On that kind of logic, those who make a vocation of insisting they are champions of women in Washington should have been cheerleading for Barrett's confirmation by Congress to the judiciary. Instead, you may have heard -- or seen some portion of it emblazoned on a T-shirt by now -- Senator Feinstein's attack on Barrett during her September confirmation hearing:

Dogma and law are two different things. And, I think whatever a religion is, it has its own dogma. The law is totally different. And I think in your case, professor, when you read your speeches, the conclusion one draws is that the dogma lives loudly within you, and that's of concern when you come to big issues that large numbers of people have fought for, for years in this country. . . . You would be a no vote on Roe.

Of course, for a person who believe what the Catholic Church teaches, the observation that the dogma "live loudly" within one would not be an insult, but a complement -- or at least encouragement that one might be answering the call of the baptized.

During a press conference in defense of Barrett's nomination, Senate Majority Leader Mitch McConnell pointed out that Amy Barrett's faith is important to her and she's spoken freely about it. "She's allowed to do that in this country, by the way," he added. Mark Rienzi -- a law professor at the Catholic University of America and a lawyer with the Becket Fund for Religious Liberty (which defended Muslim congressman Keith Ellison's right to be sworn in to Congress with his hand on a Koran) -- noted that "religious tests . . . are wrong and unconstitutional" and are "terrible echoes of tired and bigoted arguments."

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Religious tests are wrong for another reason as well: We ought to want people of faith in our midst, because we need them.

We Want People of Faith

We ought to want people of faith in our midst, because we need them. In her book It's Dangerous to Believe, which is a plea to secular liberals to realize the illiberalism behind their hostility to people of faith in the public square, Mary Eberstadt argues that the new "Inquisitors" are unintentionally harming "good works." She writes: The alliance arrayed against traditionalist Christians claims to be on the side of the poor and the marginalized. But its soft persecution of those same Christians jeopardizes charities that help the poor and marginalized." She goes on to address the attacks on Christian charities, which, for instance, are being run out of the adoption business because of the insistence that they place children with same-sex couples:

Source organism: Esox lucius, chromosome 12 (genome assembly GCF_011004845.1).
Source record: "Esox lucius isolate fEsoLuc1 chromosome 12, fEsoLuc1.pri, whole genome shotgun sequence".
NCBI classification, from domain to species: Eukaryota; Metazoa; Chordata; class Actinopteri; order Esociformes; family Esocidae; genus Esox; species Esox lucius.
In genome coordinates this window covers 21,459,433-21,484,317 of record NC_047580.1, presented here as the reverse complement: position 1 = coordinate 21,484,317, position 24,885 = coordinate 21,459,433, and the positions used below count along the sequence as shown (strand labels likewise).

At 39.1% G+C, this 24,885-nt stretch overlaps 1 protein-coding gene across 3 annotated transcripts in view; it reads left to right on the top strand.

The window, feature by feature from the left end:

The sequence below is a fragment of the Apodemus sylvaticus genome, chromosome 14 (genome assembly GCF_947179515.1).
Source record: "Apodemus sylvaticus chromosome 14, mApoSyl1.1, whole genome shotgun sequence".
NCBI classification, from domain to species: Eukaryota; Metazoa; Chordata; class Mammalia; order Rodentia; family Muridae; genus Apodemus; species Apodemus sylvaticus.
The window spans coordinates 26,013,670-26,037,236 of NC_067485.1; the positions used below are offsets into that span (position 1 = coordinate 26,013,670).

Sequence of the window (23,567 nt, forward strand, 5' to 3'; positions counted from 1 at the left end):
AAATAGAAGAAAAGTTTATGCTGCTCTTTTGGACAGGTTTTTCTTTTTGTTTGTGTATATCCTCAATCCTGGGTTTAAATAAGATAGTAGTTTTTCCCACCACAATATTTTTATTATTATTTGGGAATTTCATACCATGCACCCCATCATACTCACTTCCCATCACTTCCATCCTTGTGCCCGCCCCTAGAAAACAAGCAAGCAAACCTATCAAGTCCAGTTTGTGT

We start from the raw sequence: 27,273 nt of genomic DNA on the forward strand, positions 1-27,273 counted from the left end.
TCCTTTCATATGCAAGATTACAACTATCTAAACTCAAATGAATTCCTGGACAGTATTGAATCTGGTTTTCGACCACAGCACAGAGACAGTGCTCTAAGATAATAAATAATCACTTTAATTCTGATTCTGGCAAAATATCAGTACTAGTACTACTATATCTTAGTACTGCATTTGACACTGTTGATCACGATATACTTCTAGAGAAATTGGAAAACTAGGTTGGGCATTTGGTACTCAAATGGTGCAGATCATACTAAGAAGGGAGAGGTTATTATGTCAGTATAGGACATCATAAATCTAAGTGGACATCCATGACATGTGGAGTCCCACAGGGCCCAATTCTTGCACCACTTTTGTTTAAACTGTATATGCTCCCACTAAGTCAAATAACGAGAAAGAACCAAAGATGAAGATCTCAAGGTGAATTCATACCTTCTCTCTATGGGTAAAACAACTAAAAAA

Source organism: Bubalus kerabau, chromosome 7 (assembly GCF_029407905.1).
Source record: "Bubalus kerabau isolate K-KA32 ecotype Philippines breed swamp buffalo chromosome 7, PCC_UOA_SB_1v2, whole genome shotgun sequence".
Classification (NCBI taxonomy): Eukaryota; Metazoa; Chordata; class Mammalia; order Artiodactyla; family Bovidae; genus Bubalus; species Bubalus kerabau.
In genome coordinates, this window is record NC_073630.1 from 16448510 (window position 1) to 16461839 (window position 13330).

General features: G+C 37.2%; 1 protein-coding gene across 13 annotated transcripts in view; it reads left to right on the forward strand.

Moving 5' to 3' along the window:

What's happening to Christian charities affirms the seismic changes in contemporary cultural reality. What best explains the incessant attacks by progressive activists on Christian charities is that the activists are behaving not like rational actors seeking the public good but like quasi-religious zealots. Motivated not just by spite and malic but by a quasi-religious doctrine all their own, they are seeking to spread their gospel in the world for its betterment -- including to quasi-heathens, that is, traditionalist Christians who have yet to conform to the commandments of the sexual revolution.

You can easily extend that, or unpack that further, as applying to women. Amy Barrett didn't need or probably want, say, help from NARAL Pro-Choice America. But the group, supposedly a bastion of women's rights, repeatedly attacked Barrett -- and members of the House and Senate who voted for her -- even after her confirmation, including with misleading claims that she wanted to essentially turn the judiciary into a theocracy.

Father John Jenkins, the president of the University of Notre Dame, wrote to Senator Feinstein to protest her opposition to Barrett; the dogma-test talk from her was "chilling," he said. Senator Mike Lee of Utah, a member of the Church of Jesus Christ of Latter-Day Saints, made the further point -- unpacking what the religious test looks like in current application -- that government should never get involved with pressing religious folks on whether they really believe what they profess to believe, disqualifying them if they do.

The truth of the matter is that people living, say, the Beatitudes loudly in the world -- which they tend to do softly but earnestly, behind the scenes, not made for photo-ops -- are a win for everyone, something that people of all faiths, including the secular liberal one, can welcome. And let's debate the issues we actually disagree on out in the open, without euphemisms such as "Pro-Choice America." That is, unless your ideology is stifling your magnanimity and true devotion to the common good.